The day I saved Mark’s life, there was no sign of disaster in the brilliant blue sky that sparkled in my eyes as I awoke, casting the shadow of my rocking chair over the wooden floor. It was August, at the peak of tourist season. Rob was off to camp, way up in the Berkshires of Massachusetts. So I decided to pop down to the tracks. This was one of me and Rob’s favorite hangouts, besides the amusement park where Rob’s uncle worked.
I quietly slipped on some clothes, careful not to wake my younger brother, Scott. Ma had warned him off the tracks on pain of death. Anyways, he was too young for me to bother with.
As I passed Ma’s room, I took care to avoid the creaky board. If she had woken, she would’ve demanded where I was off to, and she’d never let me go, even if I managed a lie.
I had my appendix out last July, and I think Ma near fainted from grief, being that my older brother died from appendicitis. Ma was a wee bit paranoid now, it being five years to the date after his death.
As I passed the kitchen, I snatched an apple from the bowl on the table. There were a few flies buzzing around last night’s dishes in the sink. I was careful not to let any more in, as I crept out the back.
Virginia in the summer is hot, even with the sea nearly in the backyard. The sweat was pouring off me by the time I reached the tracks.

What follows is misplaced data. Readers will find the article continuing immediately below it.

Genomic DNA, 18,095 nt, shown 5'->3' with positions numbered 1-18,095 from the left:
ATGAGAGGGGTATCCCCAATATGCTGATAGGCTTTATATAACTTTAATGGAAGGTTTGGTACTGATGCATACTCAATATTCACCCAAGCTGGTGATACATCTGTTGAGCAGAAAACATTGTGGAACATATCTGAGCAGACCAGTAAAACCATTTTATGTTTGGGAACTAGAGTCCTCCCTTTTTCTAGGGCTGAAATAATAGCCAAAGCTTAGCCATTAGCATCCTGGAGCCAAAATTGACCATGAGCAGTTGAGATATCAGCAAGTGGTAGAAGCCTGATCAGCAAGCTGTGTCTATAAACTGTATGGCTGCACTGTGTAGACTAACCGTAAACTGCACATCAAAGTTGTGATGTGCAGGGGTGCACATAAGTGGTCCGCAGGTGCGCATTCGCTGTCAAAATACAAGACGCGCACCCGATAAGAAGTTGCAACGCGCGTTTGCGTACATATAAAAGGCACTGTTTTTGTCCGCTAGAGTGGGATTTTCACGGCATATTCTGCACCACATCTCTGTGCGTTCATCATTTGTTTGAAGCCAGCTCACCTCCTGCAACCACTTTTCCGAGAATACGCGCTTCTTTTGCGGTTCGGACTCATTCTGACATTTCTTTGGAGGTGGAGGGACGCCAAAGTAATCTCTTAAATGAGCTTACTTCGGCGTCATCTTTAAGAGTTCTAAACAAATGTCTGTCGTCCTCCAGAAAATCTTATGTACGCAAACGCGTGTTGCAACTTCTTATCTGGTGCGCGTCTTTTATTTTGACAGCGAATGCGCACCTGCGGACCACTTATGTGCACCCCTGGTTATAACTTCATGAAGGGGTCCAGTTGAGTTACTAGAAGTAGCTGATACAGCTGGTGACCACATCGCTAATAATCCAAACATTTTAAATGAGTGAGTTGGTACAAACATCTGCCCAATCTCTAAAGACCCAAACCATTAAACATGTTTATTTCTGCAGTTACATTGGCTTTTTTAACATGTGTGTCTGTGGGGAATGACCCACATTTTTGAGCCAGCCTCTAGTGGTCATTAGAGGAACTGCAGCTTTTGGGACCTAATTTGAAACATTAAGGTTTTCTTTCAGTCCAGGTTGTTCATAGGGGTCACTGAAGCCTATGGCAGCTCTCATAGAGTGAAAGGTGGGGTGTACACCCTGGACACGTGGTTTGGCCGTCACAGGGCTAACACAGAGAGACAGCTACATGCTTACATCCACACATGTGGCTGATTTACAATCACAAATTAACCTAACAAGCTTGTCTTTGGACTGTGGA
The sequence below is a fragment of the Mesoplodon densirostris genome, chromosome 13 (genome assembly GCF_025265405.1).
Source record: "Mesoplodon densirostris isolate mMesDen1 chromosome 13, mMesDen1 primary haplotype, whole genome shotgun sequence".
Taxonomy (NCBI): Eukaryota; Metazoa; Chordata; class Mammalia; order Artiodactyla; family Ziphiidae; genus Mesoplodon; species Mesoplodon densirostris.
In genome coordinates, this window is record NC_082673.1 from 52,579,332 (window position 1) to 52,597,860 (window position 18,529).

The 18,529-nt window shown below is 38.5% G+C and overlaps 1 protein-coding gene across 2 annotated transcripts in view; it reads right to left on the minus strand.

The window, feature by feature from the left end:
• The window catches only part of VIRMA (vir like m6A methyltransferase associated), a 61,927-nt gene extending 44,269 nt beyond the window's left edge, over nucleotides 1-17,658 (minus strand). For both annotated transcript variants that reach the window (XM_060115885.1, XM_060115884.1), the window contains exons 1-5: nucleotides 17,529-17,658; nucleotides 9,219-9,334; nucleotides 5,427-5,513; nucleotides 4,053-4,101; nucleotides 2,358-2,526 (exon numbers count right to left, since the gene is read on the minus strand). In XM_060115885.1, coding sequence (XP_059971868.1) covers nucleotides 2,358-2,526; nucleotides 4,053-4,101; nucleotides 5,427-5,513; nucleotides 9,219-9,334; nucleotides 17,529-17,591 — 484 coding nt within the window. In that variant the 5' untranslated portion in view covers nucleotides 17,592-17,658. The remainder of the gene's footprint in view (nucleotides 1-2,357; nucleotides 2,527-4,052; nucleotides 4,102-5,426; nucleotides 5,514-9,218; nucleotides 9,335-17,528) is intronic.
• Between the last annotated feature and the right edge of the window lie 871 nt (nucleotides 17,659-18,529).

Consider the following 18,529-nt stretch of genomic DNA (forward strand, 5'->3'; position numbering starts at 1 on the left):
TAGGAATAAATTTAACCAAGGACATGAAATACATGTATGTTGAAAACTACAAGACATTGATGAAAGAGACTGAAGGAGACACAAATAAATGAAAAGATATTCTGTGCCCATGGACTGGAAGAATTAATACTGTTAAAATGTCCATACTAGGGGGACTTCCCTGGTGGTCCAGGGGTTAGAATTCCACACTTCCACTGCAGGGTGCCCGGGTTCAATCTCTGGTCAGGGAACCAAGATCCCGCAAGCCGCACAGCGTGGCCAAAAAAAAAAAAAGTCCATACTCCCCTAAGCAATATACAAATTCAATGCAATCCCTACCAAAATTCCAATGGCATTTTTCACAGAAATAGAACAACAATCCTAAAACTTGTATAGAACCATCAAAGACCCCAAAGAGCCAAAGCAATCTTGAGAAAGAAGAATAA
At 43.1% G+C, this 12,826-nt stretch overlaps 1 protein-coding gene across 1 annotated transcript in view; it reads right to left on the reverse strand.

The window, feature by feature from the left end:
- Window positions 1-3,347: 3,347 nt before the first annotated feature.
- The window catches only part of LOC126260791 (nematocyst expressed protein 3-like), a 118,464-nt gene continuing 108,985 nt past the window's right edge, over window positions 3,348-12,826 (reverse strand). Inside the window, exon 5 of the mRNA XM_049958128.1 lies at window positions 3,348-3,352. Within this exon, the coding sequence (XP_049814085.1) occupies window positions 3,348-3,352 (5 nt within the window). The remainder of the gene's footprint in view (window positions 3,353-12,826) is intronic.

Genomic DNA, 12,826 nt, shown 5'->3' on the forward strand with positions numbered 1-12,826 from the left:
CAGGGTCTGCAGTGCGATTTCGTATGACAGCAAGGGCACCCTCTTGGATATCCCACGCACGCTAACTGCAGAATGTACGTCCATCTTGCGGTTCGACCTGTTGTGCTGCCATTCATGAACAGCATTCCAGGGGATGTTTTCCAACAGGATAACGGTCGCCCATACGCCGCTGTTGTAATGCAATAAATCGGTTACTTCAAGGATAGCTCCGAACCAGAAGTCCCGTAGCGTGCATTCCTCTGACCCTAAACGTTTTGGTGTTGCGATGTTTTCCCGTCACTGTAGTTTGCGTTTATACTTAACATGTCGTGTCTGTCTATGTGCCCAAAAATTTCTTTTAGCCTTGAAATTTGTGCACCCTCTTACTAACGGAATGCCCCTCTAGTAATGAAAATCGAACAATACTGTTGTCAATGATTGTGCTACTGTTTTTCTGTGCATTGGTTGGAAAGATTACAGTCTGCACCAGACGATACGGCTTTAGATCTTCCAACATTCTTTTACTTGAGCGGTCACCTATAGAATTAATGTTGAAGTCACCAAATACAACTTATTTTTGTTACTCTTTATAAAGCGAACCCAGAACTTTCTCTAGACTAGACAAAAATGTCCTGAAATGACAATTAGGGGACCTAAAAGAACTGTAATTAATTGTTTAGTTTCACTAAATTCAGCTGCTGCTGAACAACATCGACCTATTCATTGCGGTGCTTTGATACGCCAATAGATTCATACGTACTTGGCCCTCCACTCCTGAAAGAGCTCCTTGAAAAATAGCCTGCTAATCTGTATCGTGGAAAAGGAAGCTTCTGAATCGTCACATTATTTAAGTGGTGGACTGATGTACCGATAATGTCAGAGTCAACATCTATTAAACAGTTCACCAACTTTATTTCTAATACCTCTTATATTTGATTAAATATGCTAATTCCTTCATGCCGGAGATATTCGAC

I saw Joe Parkinson there already. Him and his brother Mark were trying to light a fire with a magnifying glass. I waved at them before I jogged down the tracks to my spot.
It was right at a curve in the tracks, and closed in on three sides. I thought of it as a sort of nook in the hillside. I stayed crouched there while I finished my apple, right down to the seeds. I made a game of spitting them across the tracks, after flicking the stem into the grass.
Joe and Mark had given up their fire, and were walking up the tracks toward me. They could have been twins, they looked so alike—the same tousled dirtyblond hair and wide, green eyes—but there were nearly three years between them.
“That was some crack in Scouts, wasn’t it?” Joe asked, by way of greeting. I nodded amiably and jumped down from the nook. Mark was rubbing his head, remembering.
We had let out the least dangerous of Counselor Sawman’s snakes, and were playing with them. I was absently poking one of the sleepier ones with a stick.